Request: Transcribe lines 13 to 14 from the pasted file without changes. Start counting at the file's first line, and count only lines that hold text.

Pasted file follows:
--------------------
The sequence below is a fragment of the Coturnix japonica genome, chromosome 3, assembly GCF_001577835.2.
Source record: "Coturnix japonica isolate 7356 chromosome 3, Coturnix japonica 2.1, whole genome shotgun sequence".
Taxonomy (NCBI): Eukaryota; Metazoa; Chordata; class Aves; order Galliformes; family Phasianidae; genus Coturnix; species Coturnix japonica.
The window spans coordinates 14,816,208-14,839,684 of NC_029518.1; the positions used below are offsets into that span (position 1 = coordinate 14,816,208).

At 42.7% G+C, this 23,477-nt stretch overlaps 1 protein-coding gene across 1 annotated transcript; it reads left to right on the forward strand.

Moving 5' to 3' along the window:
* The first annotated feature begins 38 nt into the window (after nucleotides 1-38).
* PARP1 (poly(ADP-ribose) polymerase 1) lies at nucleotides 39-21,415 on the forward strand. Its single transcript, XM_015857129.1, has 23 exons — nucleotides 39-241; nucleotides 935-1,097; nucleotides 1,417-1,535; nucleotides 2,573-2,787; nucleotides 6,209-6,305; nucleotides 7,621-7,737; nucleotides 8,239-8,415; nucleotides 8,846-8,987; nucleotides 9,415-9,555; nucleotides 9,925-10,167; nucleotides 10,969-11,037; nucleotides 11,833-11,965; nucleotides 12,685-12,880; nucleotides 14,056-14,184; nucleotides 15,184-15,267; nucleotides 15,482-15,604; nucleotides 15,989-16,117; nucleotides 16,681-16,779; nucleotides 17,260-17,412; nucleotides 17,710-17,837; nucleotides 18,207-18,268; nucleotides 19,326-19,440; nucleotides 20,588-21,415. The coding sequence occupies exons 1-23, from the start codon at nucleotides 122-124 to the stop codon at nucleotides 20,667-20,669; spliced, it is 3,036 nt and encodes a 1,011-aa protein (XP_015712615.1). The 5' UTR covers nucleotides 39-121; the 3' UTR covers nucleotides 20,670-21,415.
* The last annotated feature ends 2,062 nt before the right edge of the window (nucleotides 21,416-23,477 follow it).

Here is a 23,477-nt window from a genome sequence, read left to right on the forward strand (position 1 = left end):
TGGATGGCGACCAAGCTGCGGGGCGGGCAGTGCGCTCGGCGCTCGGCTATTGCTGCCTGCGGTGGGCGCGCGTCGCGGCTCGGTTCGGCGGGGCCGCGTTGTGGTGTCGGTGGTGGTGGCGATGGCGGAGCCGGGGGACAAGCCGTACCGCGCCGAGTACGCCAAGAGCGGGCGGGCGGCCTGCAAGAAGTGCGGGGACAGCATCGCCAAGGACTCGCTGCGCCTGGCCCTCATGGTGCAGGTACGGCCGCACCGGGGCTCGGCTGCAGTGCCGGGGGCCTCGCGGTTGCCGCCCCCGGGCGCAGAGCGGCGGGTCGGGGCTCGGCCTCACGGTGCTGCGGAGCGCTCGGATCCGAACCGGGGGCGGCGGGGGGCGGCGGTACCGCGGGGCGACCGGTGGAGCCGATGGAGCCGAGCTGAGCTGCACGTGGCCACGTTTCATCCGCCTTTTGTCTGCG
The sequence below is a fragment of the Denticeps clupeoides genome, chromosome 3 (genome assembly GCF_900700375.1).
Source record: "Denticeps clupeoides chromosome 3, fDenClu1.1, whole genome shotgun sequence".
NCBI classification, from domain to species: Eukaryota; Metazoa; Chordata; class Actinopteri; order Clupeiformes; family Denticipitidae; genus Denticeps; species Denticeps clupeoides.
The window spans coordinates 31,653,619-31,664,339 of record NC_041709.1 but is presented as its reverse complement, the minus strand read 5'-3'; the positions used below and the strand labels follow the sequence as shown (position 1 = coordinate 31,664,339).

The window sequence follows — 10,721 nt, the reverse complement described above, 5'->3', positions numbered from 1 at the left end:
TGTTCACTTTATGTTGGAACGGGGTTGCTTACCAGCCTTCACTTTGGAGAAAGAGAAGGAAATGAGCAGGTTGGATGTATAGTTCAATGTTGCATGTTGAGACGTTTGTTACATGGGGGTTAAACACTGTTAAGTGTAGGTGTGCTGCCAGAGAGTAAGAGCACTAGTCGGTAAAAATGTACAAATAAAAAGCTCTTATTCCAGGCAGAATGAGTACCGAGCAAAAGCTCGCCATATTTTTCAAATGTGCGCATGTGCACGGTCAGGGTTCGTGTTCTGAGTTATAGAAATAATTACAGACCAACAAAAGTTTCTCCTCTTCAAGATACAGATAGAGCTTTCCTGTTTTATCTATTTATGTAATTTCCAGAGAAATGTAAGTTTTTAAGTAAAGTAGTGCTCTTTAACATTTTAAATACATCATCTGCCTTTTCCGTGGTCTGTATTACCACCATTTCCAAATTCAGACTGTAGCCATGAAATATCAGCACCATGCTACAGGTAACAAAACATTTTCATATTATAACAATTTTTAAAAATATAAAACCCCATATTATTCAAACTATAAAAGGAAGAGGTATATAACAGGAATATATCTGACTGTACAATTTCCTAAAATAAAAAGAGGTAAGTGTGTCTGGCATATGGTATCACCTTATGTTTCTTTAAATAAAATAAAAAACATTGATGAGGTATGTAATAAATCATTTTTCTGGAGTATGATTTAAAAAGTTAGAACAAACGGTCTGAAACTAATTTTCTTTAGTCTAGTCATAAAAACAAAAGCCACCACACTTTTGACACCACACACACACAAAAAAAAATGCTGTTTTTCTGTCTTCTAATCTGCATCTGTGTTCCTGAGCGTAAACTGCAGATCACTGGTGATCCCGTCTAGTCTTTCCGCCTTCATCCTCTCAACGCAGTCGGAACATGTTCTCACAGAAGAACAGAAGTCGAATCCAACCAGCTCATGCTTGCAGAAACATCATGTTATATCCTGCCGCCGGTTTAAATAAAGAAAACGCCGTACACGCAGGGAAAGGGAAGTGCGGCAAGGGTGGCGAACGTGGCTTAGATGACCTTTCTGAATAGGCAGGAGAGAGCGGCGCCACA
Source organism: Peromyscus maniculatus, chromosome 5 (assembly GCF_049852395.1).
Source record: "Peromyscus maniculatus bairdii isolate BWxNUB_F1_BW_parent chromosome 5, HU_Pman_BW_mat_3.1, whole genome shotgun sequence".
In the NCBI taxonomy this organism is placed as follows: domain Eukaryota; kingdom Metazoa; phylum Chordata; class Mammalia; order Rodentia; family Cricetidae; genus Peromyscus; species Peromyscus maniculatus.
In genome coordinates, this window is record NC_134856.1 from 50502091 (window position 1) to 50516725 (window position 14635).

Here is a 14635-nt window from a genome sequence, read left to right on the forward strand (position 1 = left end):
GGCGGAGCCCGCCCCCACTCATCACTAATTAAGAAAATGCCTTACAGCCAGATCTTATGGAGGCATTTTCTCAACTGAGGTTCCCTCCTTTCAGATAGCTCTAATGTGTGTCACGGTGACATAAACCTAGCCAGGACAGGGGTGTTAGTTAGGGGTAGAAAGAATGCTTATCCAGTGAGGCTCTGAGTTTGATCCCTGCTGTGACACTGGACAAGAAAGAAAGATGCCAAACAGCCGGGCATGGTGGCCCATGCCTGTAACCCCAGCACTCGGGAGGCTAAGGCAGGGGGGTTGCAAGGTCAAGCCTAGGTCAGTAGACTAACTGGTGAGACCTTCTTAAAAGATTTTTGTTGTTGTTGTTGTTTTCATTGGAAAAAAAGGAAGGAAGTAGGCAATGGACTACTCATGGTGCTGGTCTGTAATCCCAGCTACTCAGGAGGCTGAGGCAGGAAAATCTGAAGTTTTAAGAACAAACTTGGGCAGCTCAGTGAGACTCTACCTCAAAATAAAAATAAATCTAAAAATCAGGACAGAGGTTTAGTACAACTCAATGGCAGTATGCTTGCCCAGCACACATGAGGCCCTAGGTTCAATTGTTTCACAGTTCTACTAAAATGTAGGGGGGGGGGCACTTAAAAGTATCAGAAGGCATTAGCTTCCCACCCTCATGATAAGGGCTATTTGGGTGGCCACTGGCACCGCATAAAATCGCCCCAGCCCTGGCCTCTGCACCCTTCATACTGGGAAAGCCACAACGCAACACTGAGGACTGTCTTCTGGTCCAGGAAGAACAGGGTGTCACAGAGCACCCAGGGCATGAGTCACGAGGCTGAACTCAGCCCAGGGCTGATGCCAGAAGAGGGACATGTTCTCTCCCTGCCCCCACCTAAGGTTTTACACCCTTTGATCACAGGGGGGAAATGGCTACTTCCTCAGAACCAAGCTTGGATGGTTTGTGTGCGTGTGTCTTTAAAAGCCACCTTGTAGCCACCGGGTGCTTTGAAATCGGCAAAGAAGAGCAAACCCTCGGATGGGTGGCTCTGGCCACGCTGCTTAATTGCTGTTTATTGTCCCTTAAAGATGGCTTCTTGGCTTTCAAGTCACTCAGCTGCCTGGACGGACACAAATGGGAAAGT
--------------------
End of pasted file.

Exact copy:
Source record: "Denticeps clupeoides chromosome 3, fDenClu1.1, whole genome shotgun sequence".
NCBI classification, from domain to species: Eukaryota; Metazoa; Chordata; class Actinopteri; order Clupeiformes; family Denticipitidae; genus Denticeps; species Denticeps clupeoides.